Probiota Asia 2018

'Data is power': Danone Nutricia lauds the importance of machine learning to provide precision nutrition

By Pearly Neo

- Last updated on GMT

Puspita Roy from Danone Nutricia presenting at Probiota Asia 2018.
Puspita Roy from Danone Nutricia presenting at Probiota Asia 2018.

Related tags Danone Research Data Technology

The importance of digital technology and machine learning as a means to provide precise, tailored nutrition took centre-stage at Probiota Asia 2018, as Danone revealed some of the pioneering research it is undertaking in Singapore.

Puspita Roy, Senior Digital Programme Leader, Danone Nutricia Research said: “It is important to bring the right tailored (precision) nutrition to the right people, […] and we want to focus on how to use digital technology [to do this]."

“Precision nutrition [is essentially] a combination of the right products at the right dosages to the right consumers at the right time to give the right benefits. There is no one size fits all solution.”

‘How we see digital technology’s role in all of this is in the application. Data is power, and more data can accelerate innovations, strengthen products and increase efficiency,”​ said Roy

Bridging the void

Roy highlighted that the average user in South East Asia spends 3.6 hours on their mobile phone today, and the majority of this time is used on apps.

“Times are different, and no longer is the doctor the first point of contact when one gets sick,” she added.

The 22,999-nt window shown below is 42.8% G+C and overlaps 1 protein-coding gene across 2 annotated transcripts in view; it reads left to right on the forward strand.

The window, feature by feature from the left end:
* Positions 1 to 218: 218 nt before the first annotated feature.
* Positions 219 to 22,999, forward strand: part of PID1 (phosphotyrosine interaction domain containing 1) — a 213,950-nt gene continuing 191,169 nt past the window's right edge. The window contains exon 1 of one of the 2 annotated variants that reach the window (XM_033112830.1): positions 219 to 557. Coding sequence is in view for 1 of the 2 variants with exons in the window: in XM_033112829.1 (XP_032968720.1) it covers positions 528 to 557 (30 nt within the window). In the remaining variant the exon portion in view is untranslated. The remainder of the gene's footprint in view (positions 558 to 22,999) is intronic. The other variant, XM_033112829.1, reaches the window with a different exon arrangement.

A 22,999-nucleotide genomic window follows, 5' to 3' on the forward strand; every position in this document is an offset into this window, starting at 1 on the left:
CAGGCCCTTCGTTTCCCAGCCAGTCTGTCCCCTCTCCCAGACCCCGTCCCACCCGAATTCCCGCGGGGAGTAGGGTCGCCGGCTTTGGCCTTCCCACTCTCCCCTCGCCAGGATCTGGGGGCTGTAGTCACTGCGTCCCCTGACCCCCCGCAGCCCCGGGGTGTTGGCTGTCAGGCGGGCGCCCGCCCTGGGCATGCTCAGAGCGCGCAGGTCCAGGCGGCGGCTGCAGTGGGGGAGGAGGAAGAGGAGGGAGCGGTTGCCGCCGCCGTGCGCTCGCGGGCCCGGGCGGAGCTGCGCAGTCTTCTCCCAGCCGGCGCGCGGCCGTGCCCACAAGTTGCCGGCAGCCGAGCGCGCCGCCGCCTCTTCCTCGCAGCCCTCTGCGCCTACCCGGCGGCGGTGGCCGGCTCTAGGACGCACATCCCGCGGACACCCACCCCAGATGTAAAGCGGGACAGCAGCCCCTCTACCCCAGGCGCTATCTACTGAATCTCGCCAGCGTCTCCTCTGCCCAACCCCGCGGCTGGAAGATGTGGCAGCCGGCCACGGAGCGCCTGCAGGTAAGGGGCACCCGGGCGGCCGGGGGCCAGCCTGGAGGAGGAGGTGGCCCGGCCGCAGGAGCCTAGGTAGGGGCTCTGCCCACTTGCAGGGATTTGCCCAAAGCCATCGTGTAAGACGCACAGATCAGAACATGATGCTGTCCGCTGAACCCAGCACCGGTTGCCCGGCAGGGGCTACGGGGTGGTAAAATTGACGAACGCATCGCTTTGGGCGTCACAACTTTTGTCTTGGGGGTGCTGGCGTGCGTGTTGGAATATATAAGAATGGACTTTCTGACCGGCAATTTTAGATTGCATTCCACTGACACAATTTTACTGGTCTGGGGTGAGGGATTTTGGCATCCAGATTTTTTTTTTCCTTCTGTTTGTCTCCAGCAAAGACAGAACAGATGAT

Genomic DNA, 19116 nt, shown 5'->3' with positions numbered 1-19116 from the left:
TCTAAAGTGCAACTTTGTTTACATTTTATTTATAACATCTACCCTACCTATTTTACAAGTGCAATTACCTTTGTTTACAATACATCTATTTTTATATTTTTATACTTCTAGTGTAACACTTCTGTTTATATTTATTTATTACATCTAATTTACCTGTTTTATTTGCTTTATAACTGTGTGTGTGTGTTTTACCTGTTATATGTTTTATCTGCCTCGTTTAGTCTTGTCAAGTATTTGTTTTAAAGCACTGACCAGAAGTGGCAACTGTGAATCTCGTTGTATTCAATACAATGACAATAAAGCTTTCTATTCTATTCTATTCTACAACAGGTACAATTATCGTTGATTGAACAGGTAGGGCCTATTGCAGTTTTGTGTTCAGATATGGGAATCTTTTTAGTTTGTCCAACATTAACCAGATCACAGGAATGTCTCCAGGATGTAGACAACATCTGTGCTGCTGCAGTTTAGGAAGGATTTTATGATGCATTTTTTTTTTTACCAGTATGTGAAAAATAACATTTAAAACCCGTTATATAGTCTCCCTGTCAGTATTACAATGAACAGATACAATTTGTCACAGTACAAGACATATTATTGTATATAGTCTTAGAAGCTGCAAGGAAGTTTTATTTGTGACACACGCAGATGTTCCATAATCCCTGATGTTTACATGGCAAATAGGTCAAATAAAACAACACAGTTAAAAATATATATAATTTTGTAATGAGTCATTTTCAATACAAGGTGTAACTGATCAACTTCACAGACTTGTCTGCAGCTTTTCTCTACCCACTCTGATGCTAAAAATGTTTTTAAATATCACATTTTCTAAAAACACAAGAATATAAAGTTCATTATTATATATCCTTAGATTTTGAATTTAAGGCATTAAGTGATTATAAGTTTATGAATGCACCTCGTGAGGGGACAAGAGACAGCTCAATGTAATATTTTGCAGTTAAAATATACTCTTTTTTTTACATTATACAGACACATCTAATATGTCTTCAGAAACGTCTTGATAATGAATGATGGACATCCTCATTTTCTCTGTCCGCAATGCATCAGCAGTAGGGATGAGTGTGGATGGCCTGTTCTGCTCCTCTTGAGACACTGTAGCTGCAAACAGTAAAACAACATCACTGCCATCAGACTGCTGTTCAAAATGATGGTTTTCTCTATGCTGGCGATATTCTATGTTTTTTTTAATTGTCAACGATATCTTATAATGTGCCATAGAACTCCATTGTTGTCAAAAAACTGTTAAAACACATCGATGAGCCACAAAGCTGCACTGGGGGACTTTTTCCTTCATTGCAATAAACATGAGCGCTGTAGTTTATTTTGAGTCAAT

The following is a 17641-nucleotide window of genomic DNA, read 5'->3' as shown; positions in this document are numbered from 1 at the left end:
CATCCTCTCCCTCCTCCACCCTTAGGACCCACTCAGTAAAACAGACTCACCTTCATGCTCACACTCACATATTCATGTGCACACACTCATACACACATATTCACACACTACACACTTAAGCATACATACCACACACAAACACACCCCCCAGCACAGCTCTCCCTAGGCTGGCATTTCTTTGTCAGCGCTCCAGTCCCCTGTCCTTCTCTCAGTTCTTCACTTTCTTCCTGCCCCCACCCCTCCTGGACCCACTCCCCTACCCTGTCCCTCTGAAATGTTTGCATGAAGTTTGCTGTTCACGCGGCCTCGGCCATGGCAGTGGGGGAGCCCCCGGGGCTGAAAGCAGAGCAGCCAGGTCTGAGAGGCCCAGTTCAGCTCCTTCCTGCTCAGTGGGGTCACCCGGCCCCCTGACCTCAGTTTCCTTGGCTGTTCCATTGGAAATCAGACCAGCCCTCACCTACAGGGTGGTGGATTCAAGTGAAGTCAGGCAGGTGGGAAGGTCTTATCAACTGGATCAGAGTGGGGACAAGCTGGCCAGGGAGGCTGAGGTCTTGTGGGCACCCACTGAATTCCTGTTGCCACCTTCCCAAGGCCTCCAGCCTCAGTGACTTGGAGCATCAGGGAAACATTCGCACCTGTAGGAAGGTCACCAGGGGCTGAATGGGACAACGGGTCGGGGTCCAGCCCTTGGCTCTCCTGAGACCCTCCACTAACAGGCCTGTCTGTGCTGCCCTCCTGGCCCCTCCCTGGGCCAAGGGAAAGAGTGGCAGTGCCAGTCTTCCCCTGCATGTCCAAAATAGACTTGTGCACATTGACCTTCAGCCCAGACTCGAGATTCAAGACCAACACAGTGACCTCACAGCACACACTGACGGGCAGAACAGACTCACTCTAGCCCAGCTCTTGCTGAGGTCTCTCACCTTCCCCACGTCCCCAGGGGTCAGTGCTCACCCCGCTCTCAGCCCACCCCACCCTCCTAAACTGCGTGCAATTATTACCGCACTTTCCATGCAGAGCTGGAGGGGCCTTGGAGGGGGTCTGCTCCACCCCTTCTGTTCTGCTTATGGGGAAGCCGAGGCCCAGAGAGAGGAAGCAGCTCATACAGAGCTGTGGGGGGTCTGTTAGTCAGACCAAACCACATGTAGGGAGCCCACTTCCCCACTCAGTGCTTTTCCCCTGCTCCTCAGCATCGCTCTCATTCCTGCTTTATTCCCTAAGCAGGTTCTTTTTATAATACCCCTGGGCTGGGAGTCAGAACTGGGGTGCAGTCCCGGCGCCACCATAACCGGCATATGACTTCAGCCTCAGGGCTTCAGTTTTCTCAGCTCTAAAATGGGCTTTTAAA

“Now the internet comes first, parents especially will turn to Dr Google or social media in search of solutions."

“What we want to do is provide integrated solutions that can bridge the void between consumers and healthcare professionals, providing personalised precision solutions via technologies like apps.”

The importance of localisation when it comes to research and data was also emphasised.

“Asian babies are very different from Caucasian babies, and we know we cannot [just use the same data]. It is very necessary to generate local data,”​ stated Roy.

Colic in the spotlight

Roy also highlighted a device currently being developed in partnership with the Language Environment Analysis (LENA) Research Foundation that aims to identify and thus provide the right interventions to help babies with colic.

“When a baby suffers from colic and cries or fusses, the parents are affected, and the quality of life of the entire family decreases,”​ said Roy.

“Colic subsides by the time the child is six months old. This means it often goes unnoticed as the child’s fussing and crying could be attributed to other areas of parenting or other reasons.”

“However, research has shown that these six months of stress have long-term effects, causing the baby and parents to become detached.”

Babies with colic tend to fuss for more than three hours, causing even more stress to the parents. The device can differentiate between babies’ crying and fussing via an algorithm, with over 90% of accuracy so far.

“So far, we have found that the device generates a large amount of objective, tangible data. This is the kind of data we hope to be shared with doctors in order to get tangible advice, so as to provide the right support for the right baby.”

Digitalisation and data ecosystem

One of the main ideas that it is hoped digitalisation will drive is the development of a data ecosystem to drive precision nutrition.

“With data as our core asset, we want a data ecosystem comprising everything from demographic data to clinical and biomarker data,”​ said Roy.

“This aside, the secret recipe here is how to utilise the data, to establish better connections with parents, healthcare professionals, stakeholders and so on to bring tailored nutrition to the next level.”

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